today I got a router to split my home network in two partitions to isolate some devices. In particular I have Raspberry Pi which I would like to access from the internet and keep all my other devices (desktops and stuff) in a separate network. Now I achieved to setup the router, setup the gateway and voilá, I can get online from behind the router. I can't access any device in the new network (I assume the firewall blocks all requests), but I can access all devices in the old network from the new network, which I actually don't want to. To clarify the setup:

  • My initial network (192.168.0.XYZ)
  • The new network (192.168.1.XYZ)

New network is connected via LAN to the old network and's gateway is, furthermore has a dynamically assigned IP from my ISP. If I would switch the new router to be the gateway everything works fine (this means switch all the wiring from old to new network), but I don't want that, because my old router has more features and capabilities. How can I achieve that devices on the new network may only talk to the devices in the old network via opened ports (if at all) and vice versa? Thank you for your help.


I plan to put the Pi in the new network (192.168.1.XYZ). Here is what I tried so far:

  • Connect the WAN port of the new router to any port of the old router.
  • Assign the new router a static WAN IP of (subnet mask is, default gateway is, primary DNS is as well.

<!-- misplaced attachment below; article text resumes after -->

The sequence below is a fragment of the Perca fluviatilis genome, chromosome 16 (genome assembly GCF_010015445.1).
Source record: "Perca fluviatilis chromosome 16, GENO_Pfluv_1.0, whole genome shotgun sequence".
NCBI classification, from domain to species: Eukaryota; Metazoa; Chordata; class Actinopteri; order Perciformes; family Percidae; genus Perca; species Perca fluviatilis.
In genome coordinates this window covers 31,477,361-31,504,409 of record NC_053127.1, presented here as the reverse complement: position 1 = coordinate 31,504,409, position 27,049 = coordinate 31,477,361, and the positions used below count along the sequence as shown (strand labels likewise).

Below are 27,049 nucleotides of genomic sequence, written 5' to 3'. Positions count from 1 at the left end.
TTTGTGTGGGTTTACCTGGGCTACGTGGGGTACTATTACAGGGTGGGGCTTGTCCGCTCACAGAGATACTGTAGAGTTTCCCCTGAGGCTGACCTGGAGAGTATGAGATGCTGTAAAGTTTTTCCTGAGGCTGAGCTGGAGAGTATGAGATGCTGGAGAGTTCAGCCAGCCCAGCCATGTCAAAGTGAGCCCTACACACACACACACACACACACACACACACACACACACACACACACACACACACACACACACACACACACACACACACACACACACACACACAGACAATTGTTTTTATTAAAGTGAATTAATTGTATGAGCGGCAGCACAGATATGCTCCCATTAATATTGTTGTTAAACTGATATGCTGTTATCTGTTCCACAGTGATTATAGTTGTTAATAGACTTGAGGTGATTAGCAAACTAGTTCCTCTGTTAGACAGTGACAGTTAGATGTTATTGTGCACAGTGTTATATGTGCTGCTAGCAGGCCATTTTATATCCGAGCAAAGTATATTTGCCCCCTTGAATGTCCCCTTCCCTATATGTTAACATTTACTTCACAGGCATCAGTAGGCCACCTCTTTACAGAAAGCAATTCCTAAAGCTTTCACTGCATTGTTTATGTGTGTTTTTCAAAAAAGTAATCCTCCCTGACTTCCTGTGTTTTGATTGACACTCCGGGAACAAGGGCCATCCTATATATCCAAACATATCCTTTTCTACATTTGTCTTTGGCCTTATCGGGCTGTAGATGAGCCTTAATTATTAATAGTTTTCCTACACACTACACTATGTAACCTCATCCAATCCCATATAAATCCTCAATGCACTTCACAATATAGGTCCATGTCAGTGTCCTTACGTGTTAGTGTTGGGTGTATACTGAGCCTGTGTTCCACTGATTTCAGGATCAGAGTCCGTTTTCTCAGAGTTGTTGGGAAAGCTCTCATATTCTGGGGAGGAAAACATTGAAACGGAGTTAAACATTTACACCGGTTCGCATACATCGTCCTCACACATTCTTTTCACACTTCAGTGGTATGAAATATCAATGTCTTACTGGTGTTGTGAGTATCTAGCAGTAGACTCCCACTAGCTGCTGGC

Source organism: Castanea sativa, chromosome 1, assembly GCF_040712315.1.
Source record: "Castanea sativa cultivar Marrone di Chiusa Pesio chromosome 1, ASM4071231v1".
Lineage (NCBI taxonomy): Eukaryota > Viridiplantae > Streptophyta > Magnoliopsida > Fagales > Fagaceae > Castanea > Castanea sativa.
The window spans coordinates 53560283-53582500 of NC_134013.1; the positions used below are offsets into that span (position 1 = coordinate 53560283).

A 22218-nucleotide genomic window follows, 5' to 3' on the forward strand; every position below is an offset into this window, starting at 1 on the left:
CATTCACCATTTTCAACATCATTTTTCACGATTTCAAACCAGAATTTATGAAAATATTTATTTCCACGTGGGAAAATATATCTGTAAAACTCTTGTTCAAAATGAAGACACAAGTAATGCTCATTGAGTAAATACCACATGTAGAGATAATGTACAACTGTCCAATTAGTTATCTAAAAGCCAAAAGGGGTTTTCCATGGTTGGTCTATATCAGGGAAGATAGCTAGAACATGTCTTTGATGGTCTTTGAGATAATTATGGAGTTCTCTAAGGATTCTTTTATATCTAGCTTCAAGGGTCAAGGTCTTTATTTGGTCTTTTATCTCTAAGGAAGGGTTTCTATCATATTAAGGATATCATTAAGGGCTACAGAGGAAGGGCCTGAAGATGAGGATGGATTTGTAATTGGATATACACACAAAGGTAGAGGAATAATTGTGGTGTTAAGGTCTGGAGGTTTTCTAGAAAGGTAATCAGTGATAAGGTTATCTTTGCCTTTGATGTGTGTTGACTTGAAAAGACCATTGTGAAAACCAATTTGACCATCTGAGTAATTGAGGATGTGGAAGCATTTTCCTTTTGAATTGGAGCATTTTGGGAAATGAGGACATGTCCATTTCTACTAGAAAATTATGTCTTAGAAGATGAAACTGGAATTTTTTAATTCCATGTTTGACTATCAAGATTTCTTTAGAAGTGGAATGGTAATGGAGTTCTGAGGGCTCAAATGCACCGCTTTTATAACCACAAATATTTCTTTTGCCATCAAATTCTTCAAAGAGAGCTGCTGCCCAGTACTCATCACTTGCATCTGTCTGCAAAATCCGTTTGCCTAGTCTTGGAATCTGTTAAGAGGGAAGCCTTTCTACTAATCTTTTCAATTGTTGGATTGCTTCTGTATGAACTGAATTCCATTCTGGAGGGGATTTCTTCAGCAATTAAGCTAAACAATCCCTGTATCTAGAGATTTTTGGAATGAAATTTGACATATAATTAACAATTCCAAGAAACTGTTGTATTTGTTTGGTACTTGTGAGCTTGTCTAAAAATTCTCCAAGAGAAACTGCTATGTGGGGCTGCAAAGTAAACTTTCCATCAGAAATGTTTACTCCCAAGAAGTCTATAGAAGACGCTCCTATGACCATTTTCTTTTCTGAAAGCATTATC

It seems I cannot connect from the new network to the old one anymore. However pinging from the new network works fine, but pinging does not work. I read something about static IP routes - do I have to implement these somewhere? Thank you for your help.

  • 1) In which network do you have the Raspberry Pi? 2) Does your the router for your new network have an outbound firewall? – I say Reinstate Monica May 20 '17 at 21:54
  • I added some information to my question. – bash.d May 20 '17 at 22:32

Your networks need to be "reversed."

Presently your new network with your Raspberry Pi is connected to your old network with your other devices, which in turn connects to the Internet.

Instead, you should have your Raspberry Pi (which you want accessible from the Internet) in the network that's the closest to the Internet, and the rest of the devices in the second network. In other words:

Internet---Router 1---(Raspberry Pi)
             +---Router 2---(other devices)

Set up this way:

  1. All of your nodes will have access to the Internet
  2. A port-forwarding rule on Router 1 will make the Raspberry Pi accessible from the Internet
  3. The first network (with the Pi) won't have access to the second network due to Router 2 firewalling that network
  • I struggled for several hours before I got it right! Apparently there is no other way to achieve what I wanted - thank you for your ideas! – bash.d May 21 '17 at 14:36

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